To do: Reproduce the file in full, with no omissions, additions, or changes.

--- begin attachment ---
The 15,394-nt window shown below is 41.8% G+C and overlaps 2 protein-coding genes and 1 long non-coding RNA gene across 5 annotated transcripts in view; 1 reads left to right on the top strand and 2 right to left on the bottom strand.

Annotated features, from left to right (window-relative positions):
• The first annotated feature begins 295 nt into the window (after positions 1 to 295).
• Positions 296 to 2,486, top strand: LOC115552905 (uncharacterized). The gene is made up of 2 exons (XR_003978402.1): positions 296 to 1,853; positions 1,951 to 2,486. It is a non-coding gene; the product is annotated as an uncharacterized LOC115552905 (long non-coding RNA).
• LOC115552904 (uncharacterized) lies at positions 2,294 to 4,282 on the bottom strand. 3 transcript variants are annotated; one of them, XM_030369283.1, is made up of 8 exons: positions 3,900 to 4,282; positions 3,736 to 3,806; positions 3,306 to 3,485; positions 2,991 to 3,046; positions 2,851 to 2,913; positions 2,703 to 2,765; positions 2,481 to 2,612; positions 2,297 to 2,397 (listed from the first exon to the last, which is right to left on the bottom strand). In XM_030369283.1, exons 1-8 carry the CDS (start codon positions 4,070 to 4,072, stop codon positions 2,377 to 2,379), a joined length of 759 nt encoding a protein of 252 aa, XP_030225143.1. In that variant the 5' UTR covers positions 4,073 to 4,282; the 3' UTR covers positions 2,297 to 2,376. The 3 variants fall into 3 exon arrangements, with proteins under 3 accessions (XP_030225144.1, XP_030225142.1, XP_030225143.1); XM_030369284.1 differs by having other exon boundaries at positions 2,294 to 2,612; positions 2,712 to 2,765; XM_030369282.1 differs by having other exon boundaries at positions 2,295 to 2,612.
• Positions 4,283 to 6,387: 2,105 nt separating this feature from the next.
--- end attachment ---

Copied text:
The 15,394-nt window shown below is 41.8% G+C and overlaps 2 protein-coding genes and 1 long non-coding RNA gene across 5 annotated transcripts in view; 1 reads left to right on the top strand and 2 right to left on the bottom strand.

Annotated features, from left to right (window-relative positions):
• The first annotated feature begins 295 nt into the window (after positions 1 to 295).
• Positions 296 to 2,486, top strand: LOC115552905 (uncharacterized). The gene is made up of 2 exons (XR_003978402.1): positions 296 to 1,853; positions 1,951 to 2,486. It is a non-coding gene; the product is annotated as an uncharacterized LOC115552905 (long non-coding RNA).
• LOC115552904 (uncharacterized) lies at positions 2,294 to 4,282 on the bottom strand. 3 transcript variants are annotated; one of them, XM_030369283.1, is made up of 8 exons: positions 3,900 to 4,282; positions 3,736 to 3,806; positions 3,306 to 3,485; positions 2,991 to 3,046; positions 2,851 to 2,913; positions 2,703 to 2,765; positions 2,481 to 2,612; positions 2,297 to 2,397 (listed from the first exon to the last, which is right to left on the bottom strand). In XM_030369283.1, exons 1-8 carry the CDS (start codon positions 4,070 to 4,072, stop codon positions 2,377 to 2,379), a joined length of 759 nt encoding a protein of 252 aa, XP_030225143.1. In that variant the 5' UTR covers positions 4,073 to 4,282; the 3' UTR covers positions 2,297 to 2,376. The 3 variants fall into 3 exon arrangements, with proteins under 3 accessions (XP_030225144.1, XP_030225142.1, XP_030225143.1); XM_030369284.1 differs by having other exon boundaries at positions 2,294 to 2,612; positions 2,712 to 2,765; XM_030369282.1 differs by having other exon boundaries at positions 2,295 to 2,612.
• Positions 4,283 to 6,387: 2,105 nt separating this feature from the next.